• sg_destroy_image():
    • Calls wgpuTextureViewRelease, wgpuTextureDestroy and wgpuTextureRelease
  • sg_make_sampler():
    • creates one WGPUSampler object
  • sg_destroy_sampler():
    • calls wgpuSamplerRelease
  • sg_make_shader():
    • creates two WGPUShaderModule objects (one per shader stage) from the WGSL vertex- and fragment-shader source code provided in the sg_shader_desc struct
    • creates one WGPUBindGroupLayout from the shader interface reflection info provided in sg_shader_desc, texture/sampler bindings go into @group slot 1 and at predefined @binding slots:
      • vertex shader textures start at @group(1) @binding(0)
      • vertex shader samplers start at @group(1) @binding(16)
      • fragment shader textures start at @group(1) @binding(32)
      • fragment shader samplers start at @group(1) @binding(48)
  • sg_destroy_shader():
    • calls wgpuBindGroupLayoutRelease and 2x wgpuShaderModuleRelease
  • sg_make_pipeline():
    • creates one WGPUPipelineLayout object which merges the global uniform buffer binding with the pipeline shader’s texture/sampler bindings
    • creates one WGPURenderPipeline object
    • the separate WGPUPipelineLayout object is no longer needed and immediately released
  • sg_destroy_pipeline():
    • calls wgpuRenderPipelineRelease
  • sg_make_pass()
    • creates one WGPUTextureView object for each pass attachment (color-, resolve- and depth-stencil-attachments), this may result in up to 9 texture-view objects
  • sg_release_pass():
    • one call to wgpuTextureViewRelease for each texture-view object created in sg_make_pass() (up to 9x)
  • sg_begin_pass()
    • calls wgpuCommandEncoderBeginRenderPass which returns a reference to a WGPURenderPassEncoder object
    • calls wgpuRenderPassEncoderSetBindGroup to apply an empty bind group for textures and samplers (need to check if there’s a better solution)
    • calls wgpuRenderPassEncoderSetBindGroup to bind the global uniform buffer (something must be bound to the uniform buffer bind slots, even if the pass doesn’t require uniform data)
  • sg_apply_viewport()
    • clips the viewport to the current framebuffer boundaries (which is actually wrong, but currently required by WebGPU), and then calls wgpuRenderPassEncoderSetViewport
  • sg_apply_scissor_rect()
    • clips the scissor rect to the current framebuffer boundaries and then calls wgpuRenderPassEncoderSetScissorRect
  • sg_apply_pipeline()
    • calls wgpuRenderPassEncoderSetPipeline
    • calls wgpuRenderPassEncoderSetBlendConstant
    • calls wgpuRenderPassEncoderSetStencilReference
  • sg_apply_bindings()
    • may call wgpuRenderPassEncoderSetIndexBuffer (if provided and the same index buffer isn’t already bound)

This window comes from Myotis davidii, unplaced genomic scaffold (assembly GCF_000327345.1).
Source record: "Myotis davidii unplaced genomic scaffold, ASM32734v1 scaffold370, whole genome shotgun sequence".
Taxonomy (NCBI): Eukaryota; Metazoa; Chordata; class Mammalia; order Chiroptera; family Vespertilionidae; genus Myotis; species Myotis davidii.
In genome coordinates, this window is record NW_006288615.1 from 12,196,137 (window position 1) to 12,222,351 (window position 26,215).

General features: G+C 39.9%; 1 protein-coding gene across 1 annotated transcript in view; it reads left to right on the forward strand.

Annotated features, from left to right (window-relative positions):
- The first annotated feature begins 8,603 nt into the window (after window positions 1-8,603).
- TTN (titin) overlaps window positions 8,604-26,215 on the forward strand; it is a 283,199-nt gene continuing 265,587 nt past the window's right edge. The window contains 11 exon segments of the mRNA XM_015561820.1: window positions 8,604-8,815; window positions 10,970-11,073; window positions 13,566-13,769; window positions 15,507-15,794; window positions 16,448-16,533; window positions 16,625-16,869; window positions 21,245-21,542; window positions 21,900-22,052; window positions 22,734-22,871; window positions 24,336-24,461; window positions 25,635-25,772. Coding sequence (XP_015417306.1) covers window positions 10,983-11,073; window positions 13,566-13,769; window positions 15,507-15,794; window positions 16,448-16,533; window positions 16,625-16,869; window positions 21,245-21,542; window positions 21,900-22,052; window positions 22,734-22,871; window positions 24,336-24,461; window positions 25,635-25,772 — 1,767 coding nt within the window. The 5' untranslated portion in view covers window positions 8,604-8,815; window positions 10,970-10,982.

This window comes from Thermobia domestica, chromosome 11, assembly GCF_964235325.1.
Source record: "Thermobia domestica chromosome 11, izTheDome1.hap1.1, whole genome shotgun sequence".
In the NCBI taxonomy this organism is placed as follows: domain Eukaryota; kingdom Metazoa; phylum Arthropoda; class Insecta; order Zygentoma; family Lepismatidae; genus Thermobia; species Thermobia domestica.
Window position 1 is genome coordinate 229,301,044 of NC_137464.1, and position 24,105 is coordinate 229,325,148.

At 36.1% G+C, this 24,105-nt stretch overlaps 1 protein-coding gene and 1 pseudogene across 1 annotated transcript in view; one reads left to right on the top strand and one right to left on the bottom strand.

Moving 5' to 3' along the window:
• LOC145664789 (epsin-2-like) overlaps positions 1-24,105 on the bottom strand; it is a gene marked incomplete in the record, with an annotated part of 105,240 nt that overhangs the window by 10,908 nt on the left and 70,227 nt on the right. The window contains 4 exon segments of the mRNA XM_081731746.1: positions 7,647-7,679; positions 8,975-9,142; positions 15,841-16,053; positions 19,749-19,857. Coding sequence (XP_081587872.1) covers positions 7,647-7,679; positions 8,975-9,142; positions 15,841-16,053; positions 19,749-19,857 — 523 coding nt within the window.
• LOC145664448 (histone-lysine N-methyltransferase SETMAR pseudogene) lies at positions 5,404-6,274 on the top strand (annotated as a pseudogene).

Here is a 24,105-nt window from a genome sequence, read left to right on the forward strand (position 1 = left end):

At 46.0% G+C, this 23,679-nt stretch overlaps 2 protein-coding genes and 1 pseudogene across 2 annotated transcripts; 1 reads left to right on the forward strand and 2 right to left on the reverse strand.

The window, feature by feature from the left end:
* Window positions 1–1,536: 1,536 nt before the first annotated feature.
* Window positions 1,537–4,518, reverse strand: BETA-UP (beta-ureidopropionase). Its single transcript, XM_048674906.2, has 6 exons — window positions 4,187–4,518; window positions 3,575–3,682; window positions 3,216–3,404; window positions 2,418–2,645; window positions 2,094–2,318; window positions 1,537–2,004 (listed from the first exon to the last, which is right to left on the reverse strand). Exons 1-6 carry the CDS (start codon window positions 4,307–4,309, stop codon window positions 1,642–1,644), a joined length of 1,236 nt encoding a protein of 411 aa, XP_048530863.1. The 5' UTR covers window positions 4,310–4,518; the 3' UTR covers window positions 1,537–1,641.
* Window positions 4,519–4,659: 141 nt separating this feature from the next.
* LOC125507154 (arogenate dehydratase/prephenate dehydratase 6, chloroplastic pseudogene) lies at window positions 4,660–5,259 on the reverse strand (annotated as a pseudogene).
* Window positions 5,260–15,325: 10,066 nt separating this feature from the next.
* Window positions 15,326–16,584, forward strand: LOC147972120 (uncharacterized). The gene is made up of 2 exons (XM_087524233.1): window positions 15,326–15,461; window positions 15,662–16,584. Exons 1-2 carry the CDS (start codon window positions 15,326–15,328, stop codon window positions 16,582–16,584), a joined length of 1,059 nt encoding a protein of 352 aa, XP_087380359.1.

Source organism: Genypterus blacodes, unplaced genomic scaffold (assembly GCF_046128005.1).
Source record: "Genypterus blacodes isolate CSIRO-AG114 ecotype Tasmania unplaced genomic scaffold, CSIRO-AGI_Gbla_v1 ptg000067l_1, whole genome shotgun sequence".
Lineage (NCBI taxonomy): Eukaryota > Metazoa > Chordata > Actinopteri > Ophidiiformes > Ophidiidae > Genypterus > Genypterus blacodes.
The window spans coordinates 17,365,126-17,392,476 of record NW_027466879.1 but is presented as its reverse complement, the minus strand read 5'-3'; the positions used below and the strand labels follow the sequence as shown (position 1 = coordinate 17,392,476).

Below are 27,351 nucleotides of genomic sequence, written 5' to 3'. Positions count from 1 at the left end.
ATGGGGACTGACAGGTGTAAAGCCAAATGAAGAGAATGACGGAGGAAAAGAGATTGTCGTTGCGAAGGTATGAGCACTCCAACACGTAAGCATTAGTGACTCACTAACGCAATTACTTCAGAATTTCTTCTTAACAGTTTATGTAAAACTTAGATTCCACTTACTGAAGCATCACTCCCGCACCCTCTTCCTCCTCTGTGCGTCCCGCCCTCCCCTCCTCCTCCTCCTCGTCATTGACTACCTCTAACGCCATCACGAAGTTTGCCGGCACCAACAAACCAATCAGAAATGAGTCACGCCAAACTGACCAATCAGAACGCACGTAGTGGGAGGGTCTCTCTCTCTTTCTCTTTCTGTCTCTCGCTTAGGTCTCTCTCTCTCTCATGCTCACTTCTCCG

• up to 8x may call wgpuRenderPassEncoderSetVertexBuffer (if provided and the same vertex buffer isn’t already bound at that slot)
    • may call wgpuDeviceCreateBindGroup on a bindgroups-cache miss
    • may call wgpuBindGroupRelease on a bindgroups-cache slot collision
    • may call wgpuRenderPassEncoderSetBindGroup if the same bindgroup isn’t already bound
  • sg_apply_uniforms()
    • calls wgpuRenderPassEncoderSetBindGroup on the global uniform buffer to update one dynamic offset (out of 8)
  • sg_wgpu_draw()
    • either calls wgpuRenderPassEncoderDrawIndexed or wgpuRenderPassEncoderDraw
  • sg_end_pass():
    • calls wgpuRenderPassEncoderEnd and wgpuRenderPassEncoderRelease
  • sg_commit()
    • calls wgpuQueueWriteBuffer to copy the frame’s uniform data from the WASM heap into the WebGPU uniform buffer
    • calls wgpuCommandEncoderFinish which returns a reference to a WGPUCommandBuffer object
    • calls wgpuCommandEncoderRelease
    • calls wgpuQueueSubmit with the command-buffer reference, followed by wgpuCommandBufferRelease
    • finally call wgpuDeviceCreateCommandEncoder for the next frame (probably makes more sense to move this into the first begin-pass of a frame though)
  • sg_update_buffer() / sg_append_buffer()
    • calls wgpuQueueWriteBuffer once or twice (twice if the data size isn’t a multiple of 4, in that case the dangling 1..3 bytes need to be copied separately as a single 4-bytes block)
  • sg_update_image()
    • copies the data as a series of wgpuQueueWriteTexture() calls (same code that’s used for populating immutable textures in sg_make_image())

What’s next for sokol-gfx

Apart from the usual bugfixing and maintenance the following things are on the long-term sokol-gfx roadmap (in undefined order):

  • a ‘begin-pass’ unification which makes rendering into different externally provided swapchains easier (see:
  • a cleanup and ‘orthoganalization’ of the currently very restricted resource update functions: cpu-to-gpu and gpu-to-gpu copy functions, and ideally a non-stalling gpu-to-cpu), all this needs performance-investigations in the GL backend though
  • initial storage-buffer-support which allows a cleaner way to access structured data in shaders (as opposed to the current workaround of uploading such data in textures) - this will need to leave WebGL2 behind though
  • initial compute-shader support (same: no WebGL2 support)
  • maybe (just maybe) switch from GLSL to WGSL as the primary cross-backend shader authoring language, this assumes that Tint can entirely replace SPIRVCross, which is not certain yet

…for the rest of the year I will probably tinker with other things though (I have the urge to do some emulator coding again, and I also have an unfinished experiment from last spring lying around for a fips cmake-wrapper replacement)

Over and out :)